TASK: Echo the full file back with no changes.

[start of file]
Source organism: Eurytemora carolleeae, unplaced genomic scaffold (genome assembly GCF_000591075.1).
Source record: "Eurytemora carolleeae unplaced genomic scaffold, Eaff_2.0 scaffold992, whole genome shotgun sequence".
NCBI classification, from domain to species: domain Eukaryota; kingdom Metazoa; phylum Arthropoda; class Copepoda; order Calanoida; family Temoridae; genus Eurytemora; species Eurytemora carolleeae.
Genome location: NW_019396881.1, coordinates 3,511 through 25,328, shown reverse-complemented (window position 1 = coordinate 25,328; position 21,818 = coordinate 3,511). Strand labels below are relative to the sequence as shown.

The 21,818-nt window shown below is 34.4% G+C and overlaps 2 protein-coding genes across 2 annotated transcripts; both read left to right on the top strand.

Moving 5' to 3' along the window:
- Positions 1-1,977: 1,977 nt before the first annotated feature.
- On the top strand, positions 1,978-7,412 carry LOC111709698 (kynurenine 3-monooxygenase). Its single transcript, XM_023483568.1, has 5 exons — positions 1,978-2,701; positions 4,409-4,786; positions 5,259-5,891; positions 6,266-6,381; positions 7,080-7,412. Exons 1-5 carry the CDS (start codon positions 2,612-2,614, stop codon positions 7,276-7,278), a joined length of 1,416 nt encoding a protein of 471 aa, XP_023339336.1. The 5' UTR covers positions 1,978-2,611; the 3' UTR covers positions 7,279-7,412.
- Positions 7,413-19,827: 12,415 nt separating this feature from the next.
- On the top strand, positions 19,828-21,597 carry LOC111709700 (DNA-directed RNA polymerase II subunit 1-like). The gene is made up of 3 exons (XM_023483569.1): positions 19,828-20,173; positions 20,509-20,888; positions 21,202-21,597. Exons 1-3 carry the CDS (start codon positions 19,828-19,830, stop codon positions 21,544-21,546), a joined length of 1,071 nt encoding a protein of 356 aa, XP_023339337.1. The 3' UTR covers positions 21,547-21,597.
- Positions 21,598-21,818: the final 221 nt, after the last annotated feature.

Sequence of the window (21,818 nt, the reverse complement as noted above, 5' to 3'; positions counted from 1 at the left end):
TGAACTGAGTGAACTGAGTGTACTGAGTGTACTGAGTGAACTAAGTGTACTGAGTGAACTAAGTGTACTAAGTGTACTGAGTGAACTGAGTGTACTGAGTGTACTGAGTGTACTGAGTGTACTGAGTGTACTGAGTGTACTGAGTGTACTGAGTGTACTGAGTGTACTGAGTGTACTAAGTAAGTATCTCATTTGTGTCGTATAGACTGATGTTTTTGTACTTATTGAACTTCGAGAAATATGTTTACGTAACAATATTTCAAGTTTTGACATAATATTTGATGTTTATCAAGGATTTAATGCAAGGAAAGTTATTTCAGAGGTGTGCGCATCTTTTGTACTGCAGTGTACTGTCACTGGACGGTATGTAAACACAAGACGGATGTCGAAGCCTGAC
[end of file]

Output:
Source organism: Eurytemora carolleeae, unplaced genomic scaffold (genome assembly GCF_000591075.1).
Source record: "Eurytemora carolleeae unplaced genomic scaffold, Eaff_2.0 scaffold992, whole genome shotgun sequence".
NCBI classification, from domain to species: domain Eukaryota; kingdom Metazoa; phylum Arthropoda; class Copepoda; order Calanoida; family Temoridae; genus Eurytemora; species Eurytemora carolleeae.
Genome location: NW_019396881.1, coordinates 3,511 through 25,328, shown reverse-complemented (window position 1 = coordinate 25,328; position 21,818 = coordinate 3,511). Strand labels below are relative to the sequence as shown.

The 21,818-nt window shown below is 34.4% G+C and overlaps 2 protein-coding genes across 2 annotated transcripts; both read left to right on the top strand.

Moving 5' to 3' along the window:
- Positions 1-1,977: 1,977 nt before the first annotated feature.
- On the top strand, positions 1,978-7,412 carry LOC111709698 (kynurenine 3-monooxygenase). Its single transcript, XM_023483568.1, has 5 exons — positions 1,978-2,701; positions 4,409-4,786; positions 5,259-5,891; positions 6,266-6,381; positions 7,080-7,412. Exons 1-5 carry the CDS (start codon positions 2,612-2,614, stop codon positions 7,276-7,278), a joined length of 1,416 nt encoding a protein of 471 aa, XP_023339336.1. The 5' UTR covers positions 1,978-2,611; the 3' UTR covers positions 7,279-7,412.
- Positions 7,413-19,827: 12,415 nt separating this feature from the next.
- On the top strand, positions 19,828-21,597 carry LOC111709700 (DNA-directed RNA polymerase II subunit 1-like). The gene is made up of 3 exons (XM_023483569.1): positions 19,828-20,173; positions 20,509-20,888; positions 21,202-21,597. Exons 1-3 carry the CDS (start codon positions 19,828-19,830, stop codon positions 21,544-21,546), a joined length of 1,071 nt encoding a protein of 356 aa, XP_023339337.1. The 3' UTR covers positions 21,547-21,597.
- Positions 21,598-21,818: the final 221 nt, after the last annotated feature.

Sequence of the window (21,818 nt, the reverse complement as noted above, 5' to 3'; positions counted from 1 at the left end):
TGAACTGAGTGAACTGAGTGTACTGAGTGTACTGAGTGAACTAAGTGTACTGAGTGAACTAAGTGTACTAAGTGTACTGAGTGAACTGAGTGTACTGAGTGTACTGAGTGTACTGAGTGTACTGAGTGTACTGAGTGTACTGAGTGTACTGAGTGTACTGAGTGTACTGAGTGTACTAAGTAAGTATCTCATTTGTGTCGTATAGACTGATGTTTTTGTACTTATTGAACTTCGAGAAATATGTTTACGTAACAATATTTCAAGTTTTGACATAATATTTGATGTTTATCAAGGATTTAATGCAAGGAAAGTTATTTCAGAGGTGTGCGCATCTTTTGTACTGCAGTGTACTGTCACTGGACGGTATGTAAACACAAGACGGATGTCGAAGCCTGAC